Liquid crystals are a particular liquid state of matter that can undergo phase transition depending on external conditions such as temperature, concentration and composition. They are abundant in living systems but are most likely known for their technological applications in electronic displays. One of the directions to tune or tailor liquid crystal properties is by introducing colloidal particles. Particles perturb the organisation of the molecules and generate defects. It was shown that a high concentration of particles immersed in a liquid crystal can produce a new class of soft solids [1].

Gelation in particle-liquid crystal mixture originates from the direct interactions between particles and the distortion to the ordering of the host solvent. The latter results in effective interactions between the particles which have been well studied in the nematic phase [1,2] and more recently explored in the cholesteric phase [3]. The consequences of the particles for the liquid crystalline ordering and associated phase transitions have been explored in some detail but the static and dynamics behaviour of the particles has received far less attention. Investigations of the structural and dynamics properties of fumed hydrophilic silica in 8CB composites using XPCS show that, at low silica concentration, the composites are able to restructure themselves in time [4] by expansion of the network structure, which was confirmed by SAXS. For higher silica concentrations the network structure remains constant. The studies [4] suggest that there may be coupling between the dynamics of the particle-gel and the the dynamics of the nematic host. Here we build on these ideas by using silica particles with controlled surface chemistry to modify the direct interactions.

We investigated the structure, ageing and dynamics of 4’-pentyl-4-biphenylcarbonitrile (5CB)-nanoparticle gels using SAXS and XPCS. The strength of the hydrogen bonding was tuned by silanisation of the fumed silica nanoparticles. Figure 83 presents the freeze-fracture electron microscopy of the composite. SAXS results show that the silica adopts a fractal structure in 5CB with only modest changes to the fractal dimension df between 1.98 and 2.26. It was confirmed that the composite samples were gels by rheology. Because the samples were opaque to visible light the dynamics was probed using XPCS with a CCD camera. We were able to quantify nonequilibrium dynamic properties and characterise the dynamics in two orthogonal directions. The dynamics of the composites show time-dependent behaviour and anisotropy evidenced by the different relaxation times in the vertical and horizontal directions. This anisotropy is not a result of sedimentation or the shape of the cell but reflects the local arrangement of nematic domains. In the same q range, the structure of the composite was isotropic. The decay of the intensity correlation functions can be described by compressed exponential functions. Quantitatively, we find that relaxation rate 1/τc varies linearly with scattering vector q for both directions. This indicated that the relaxation mechanism is not of diffusive origin (for which 1/τc ~ q2). Such behaviour has also been observed in other soft glassy systems and has been attributed to randomly distributed internal stress relaxations within the sample. The ageing observed in our liquid crystal-nanoparticle composite is consistent with slow reorganisation and has anisotropic character. We interpret ageing as being due to the slow relaxation of the composite. The longevity of these stresses is associated with the particles’ ability to form hydrogen bonds and 5CBs’ tendency to align.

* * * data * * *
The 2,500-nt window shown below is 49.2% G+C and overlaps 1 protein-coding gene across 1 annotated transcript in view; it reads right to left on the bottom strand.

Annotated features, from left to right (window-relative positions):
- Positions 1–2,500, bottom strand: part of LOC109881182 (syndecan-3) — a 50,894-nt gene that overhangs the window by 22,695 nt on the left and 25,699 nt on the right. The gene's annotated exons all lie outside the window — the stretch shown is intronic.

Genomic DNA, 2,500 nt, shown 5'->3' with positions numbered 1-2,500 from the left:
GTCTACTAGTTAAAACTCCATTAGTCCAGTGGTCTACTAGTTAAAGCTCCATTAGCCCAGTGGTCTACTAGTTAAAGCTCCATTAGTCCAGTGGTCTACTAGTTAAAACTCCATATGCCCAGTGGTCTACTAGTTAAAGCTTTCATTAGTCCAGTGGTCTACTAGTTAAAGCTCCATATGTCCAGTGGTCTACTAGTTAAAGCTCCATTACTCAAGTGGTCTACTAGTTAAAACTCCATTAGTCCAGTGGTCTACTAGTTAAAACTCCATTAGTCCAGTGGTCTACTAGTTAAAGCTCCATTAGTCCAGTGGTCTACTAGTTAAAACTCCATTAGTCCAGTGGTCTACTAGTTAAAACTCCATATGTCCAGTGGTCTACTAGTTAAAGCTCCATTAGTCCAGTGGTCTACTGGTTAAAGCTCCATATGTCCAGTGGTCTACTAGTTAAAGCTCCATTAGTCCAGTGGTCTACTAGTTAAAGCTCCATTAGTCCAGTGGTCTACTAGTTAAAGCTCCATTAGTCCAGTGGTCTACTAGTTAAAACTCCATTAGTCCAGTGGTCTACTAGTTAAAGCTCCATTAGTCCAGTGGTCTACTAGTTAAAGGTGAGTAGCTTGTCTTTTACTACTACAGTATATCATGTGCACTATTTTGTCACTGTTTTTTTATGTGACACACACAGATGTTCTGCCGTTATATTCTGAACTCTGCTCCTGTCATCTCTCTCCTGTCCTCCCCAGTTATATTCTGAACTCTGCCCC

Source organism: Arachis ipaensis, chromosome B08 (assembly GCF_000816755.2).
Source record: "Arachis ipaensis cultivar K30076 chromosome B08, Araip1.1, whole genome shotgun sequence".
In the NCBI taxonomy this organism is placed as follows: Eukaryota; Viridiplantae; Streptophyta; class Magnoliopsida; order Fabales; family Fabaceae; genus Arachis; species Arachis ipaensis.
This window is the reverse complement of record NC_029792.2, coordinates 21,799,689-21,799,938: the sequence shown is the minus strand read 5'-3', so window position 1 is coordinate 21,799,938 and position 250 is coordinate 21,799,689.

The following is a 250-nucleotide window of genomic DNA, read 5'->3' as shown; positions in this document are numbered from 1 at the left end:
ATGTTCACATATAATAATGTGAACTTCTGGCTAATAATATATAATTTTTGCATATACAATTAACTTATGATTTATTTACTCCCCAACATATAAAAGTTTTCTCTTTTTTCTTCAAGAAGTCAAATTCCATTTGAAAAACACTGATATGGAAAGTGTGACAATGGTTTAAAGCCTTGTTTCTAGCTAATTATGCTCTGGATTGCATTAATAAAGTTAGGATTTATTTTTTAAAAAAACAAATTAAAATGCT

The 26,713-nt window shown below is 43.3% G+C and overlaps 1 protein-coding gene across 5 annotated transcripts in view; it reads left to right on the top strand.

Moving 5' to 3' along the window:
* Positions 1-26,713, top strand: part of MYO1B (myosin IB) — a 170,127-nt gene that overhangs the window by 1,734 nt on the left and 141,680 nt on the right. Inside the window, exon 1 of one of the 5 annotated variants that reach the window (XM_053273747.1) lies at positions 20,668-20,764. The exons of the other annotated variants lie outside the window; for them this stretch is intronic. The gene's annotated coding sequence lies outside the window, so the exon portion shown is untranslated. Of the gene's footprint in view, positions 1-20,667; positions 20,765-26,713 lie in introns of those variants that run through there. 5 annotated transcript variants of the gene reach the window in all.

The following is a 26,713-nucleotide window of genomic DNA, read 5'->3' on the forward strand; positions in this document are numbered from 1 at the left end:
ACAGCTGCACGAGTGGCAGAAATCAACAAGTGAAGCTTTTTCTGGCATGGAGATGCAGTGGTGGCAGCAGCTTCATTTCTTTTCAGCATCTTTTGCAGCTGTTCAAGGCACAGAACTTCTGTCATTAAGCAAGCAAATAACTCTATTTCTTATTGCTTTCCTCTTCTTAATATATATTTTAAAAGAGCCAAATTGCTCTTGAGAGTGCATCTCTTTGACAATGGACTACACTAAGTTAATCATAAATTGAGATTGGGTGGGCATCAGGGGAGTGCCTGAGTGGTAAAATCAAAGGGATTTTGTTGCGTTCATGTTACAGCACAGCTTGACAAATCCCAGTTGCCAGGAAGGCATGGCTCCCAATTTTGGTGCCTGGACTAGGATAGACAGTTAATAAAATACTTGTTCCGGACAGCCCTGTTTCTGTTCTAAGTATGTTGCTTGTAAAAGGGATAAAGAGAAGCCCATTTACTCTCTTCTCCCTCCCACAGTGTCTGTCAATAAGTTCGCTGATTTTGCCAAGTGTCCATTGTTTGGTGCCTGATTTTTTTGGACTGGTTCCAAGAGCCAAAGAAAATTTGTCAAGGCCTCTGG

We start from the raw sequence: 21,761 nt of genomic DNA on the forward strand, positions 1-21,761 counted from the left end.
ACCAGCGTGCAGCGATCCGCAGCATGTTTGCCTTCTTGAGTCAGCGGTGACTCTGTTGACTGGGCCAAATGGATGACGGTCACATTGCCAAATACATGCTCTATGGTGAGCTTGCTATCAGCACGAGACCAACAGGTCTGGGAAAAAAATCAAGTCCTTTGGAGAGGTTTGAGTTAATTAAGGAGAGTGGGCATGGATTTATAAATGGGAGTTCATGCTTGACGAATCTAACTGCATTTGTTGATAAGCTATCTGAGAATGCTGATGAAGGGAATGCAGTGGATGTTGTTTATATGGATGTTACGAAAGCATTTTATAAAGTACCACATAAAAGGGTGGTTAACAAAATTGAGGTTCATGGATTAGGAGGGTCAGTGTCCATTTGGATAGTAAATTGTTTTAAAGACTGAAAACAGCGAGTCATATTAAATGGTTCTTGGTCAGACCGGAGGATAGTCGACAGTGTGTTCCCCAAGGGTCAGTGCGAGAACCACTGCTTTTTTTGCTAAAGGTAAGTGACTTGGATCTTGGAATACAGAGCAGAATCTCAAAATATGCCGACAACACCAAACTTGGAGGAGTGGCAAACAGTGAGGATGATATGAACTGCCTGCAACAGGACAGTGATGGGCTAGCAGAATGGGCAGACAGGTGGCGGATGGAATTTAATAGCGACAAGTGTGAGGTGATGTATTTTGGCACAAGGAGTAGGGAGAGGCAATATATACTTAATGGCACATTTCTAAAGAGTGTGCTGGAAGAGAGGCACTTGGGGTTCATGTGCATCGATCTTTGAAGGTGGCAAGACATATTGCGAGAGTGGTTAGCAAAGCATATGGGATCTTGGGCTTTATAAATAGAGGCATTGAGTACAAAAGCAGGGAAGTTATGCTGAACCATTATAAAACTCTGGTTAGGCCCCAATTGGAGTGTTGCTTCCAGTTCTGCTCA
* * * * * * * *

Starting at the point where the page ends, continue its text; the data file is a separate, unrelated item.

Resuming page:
Fig. 83: a) Freeze-fracture electron microscopy of a silica agglomerate in 5CB; two-time correlation functions in the horizontal (b) and vertical direction (c), measured at q = 0.005 Å-1, show slowing down with ageing time and dynamical anisotropy.

Because the fumed silica induces homeotropic anchoring of the 5CB molecules at its surface, disorder is induced locally in 5CB near the particles as well. Local attempts to relax can result in a further large scale build up of stresses within the sample. After sufficient build up of internal stress the gel ‘yields’ which means that rearrangements take place which gives rise to the slow pronounced ageing that we have observed. This is not a new phenomenon as such, however, it has not previously been found to have marked anisotropy.


Principal publication and authors

D.D. van’t Zand (a), Y. Chushkin (b), L. Belkoura (c), C.V. Lobo (a), R. Strey (c), K. Lyakhova (d) and P.S. Clegg (a), Soft Matter, 8, 4062 (2012).

(a) School of Physics and Astronomy, University of Edinburgh (UK)

(b) ESRF

(c) Institute of Physical Chemistry, University of Cologne (Germany)

(d) Eindhoven University of Technology (The Netherlands)



[1] T.A. Wood et al., Science 334, 79 (2001).

[2] H. Stark, Phys. Rep. 351, 387 (2001).

[3] N. Hijnen, T.A. Wood, D. Wilson and P.S. Clegg, Langmuir 26, 13502 (2010).

[4] A. Roshi, S. Barjami, G.S. Iannacchione, D. Paterson and I. McNully, Phys. Rev. E 74, 031404 (2006).